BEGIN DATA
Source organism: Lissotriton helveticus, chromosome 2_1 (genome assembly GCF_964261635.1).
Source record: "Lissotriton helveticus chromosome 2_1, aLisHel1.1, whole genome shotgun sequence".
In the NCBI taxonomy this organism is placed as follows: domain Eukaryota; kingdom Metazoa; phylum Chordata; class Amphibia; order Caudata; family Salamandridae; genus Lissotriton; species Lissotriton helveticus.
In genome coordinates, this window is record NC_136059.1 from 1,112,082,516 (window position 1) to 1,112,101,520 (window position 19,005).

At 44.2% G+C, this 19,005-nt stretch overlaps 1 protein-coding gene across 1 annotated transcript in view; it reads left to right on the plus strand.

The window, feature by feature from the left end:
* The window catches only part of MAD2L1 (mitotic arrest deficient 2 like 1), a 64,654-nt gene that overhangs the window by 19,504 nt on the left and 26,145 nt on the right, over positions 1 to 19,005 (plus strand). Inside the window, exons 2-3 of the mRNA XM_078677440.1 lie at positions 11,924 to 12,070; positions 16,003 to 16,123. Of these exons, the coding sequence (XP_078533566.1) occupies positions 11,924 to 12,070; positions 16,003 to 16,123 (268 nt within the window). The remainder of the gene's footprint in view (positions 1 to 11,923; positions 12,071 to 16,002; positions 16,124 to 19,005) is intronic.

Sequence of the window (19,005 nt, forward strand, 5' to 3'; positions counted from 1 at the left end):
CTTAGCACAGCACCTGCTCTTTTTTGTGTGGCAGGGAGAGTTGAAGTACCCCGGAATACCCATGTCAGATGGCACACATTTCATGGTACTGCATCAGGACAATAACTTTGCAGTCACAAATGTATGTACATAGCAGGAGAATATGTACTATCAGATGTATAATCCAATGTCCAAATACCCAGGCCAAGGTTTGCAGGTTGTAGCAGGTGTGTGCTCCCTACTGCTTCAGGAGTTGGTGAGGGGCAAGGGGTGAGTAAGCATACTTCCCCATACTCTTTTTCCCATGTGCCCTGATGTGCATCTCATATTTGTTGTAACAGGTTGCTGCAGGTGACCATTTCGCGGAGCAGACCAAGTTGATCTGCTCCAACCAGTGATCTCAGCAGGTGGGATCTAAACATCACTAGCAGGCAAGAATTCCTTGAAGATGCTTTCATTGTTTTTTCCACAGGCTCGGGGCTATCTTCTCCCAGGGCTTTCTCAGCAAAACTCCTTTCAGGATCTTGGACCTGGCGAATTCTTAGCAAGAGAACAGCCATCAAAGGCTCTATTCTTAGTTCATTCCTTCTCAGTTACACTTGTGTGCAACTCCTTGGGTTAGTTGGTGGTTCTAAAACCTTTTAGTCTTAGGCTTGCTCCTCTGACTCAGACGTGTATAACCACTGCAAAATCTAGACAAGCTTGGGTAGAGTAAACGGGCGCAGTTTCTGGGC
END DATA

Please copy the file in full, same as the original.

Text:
Source organism: Lissotriton helveticus, chromosome 2_1 (genome assembly GCF_964261635.1).
Source record: "Lissotriton helveticus chromosome 2_1, aLisHel1.1, whole genome shotgun sequence".
In the NCBI taxonomy this organism is placed as follows: domain Eukaryota; kingdom Metazoa; phylum Chordata; class Amphibia; order Caudata; family Salamandridae; genus Lissotriton; species Lissotriton helveticus.
In genome coordinates, this window is record NC_136059.1 from 1,112,082,516 (window position 1) to 1,112,101,520 (window position 19,005).

At 44.2% G+C, this 19,005-nt stretch overlaps 1 protein-coding gene across 1 annotated transcript in view; it reads left to right on the plus strand.

The window, feature by feature from the left end:
* The window catches only part of MAD2L1 (mitotic arrest deficient 2 like 1), a 64,654-nt gene that overhangs the window by 19,504 nt on the left and 26,145 nt on the right, over positions 1 to 19,005 (plus strand). Inside the window, exons 2-3 of the mRNA XM_078677440.1 lie at positions 11,924 to 12,070; positions 16,003 to 16,123. Of these exons, the coding sequence (XP_078533566.1) occupies positions 11,924 to 12,070; positions 16,003 to 16,123 (268 nt within the window). The remainder of the gene's footprint in view (positions 1 to 11,923; positions 12,071 to 16,002; positions 16,124 to 19,005) is intronic.

Sequence of the window (19,005 nt, forward strand, 5' to 3'; positions counted from 1 at the left end):
CTTAGCACAGCACCTGCTCTTTTTTGTGTGGCAGGGAGAGTTGAAGTACCCCGGAATACCCATGTCAGATGGCACACATTTCATGGTACTGCATCAGGACAATAACTTTGCAGTCACAAATGTATGTACATAGCAGGAGAATATGTACTATCAGATGTATAATCCAATGTCCAAATACCCAGGCCAAGGTTTGCAGGTTGTAGCAGGTGTGTGCTCCCTACTGCTTCAGGAGTTGGTGAGGGGCAAGGGGTGAGTAAGCATACTTCCCCATACTCTTTTTCCCATGTGCCCTGATGTGCATCTCATATTTGTTGTAACAGGTTGCTGCAGGTGACCATTTCGCGGAGCAGACCAAGTTGATCTGCTCCAACCAGTGATCTCAGCAGGTGGGATCTAAACATCACTAGCAGGCAAGAATTCCTTGAAGATGCTTTCATTGTTTTTTCCACAGGCTCGGGGCTATCTTCTCCCAGGGCTTTCTCAGCAAAACTCCTTTCAGGATCTTGGACCTGGCGAATTCTTAGCAAGAGAACAGCCATCAAAGGCTCTATTCTTAGTTCATTCCTTCTCAGTTACACTTGTGTGCAACTCCTTGGGTTAGTTGGTGGTTCTAAAACCTTTTAGTCTTAGGCTTGCTCCTCTGACTCAGACGTGTATAACCACTGCAAAATCTAGACAAGCTTGGGTAGAGTAAACGGGCGCAGTTTCTGGGC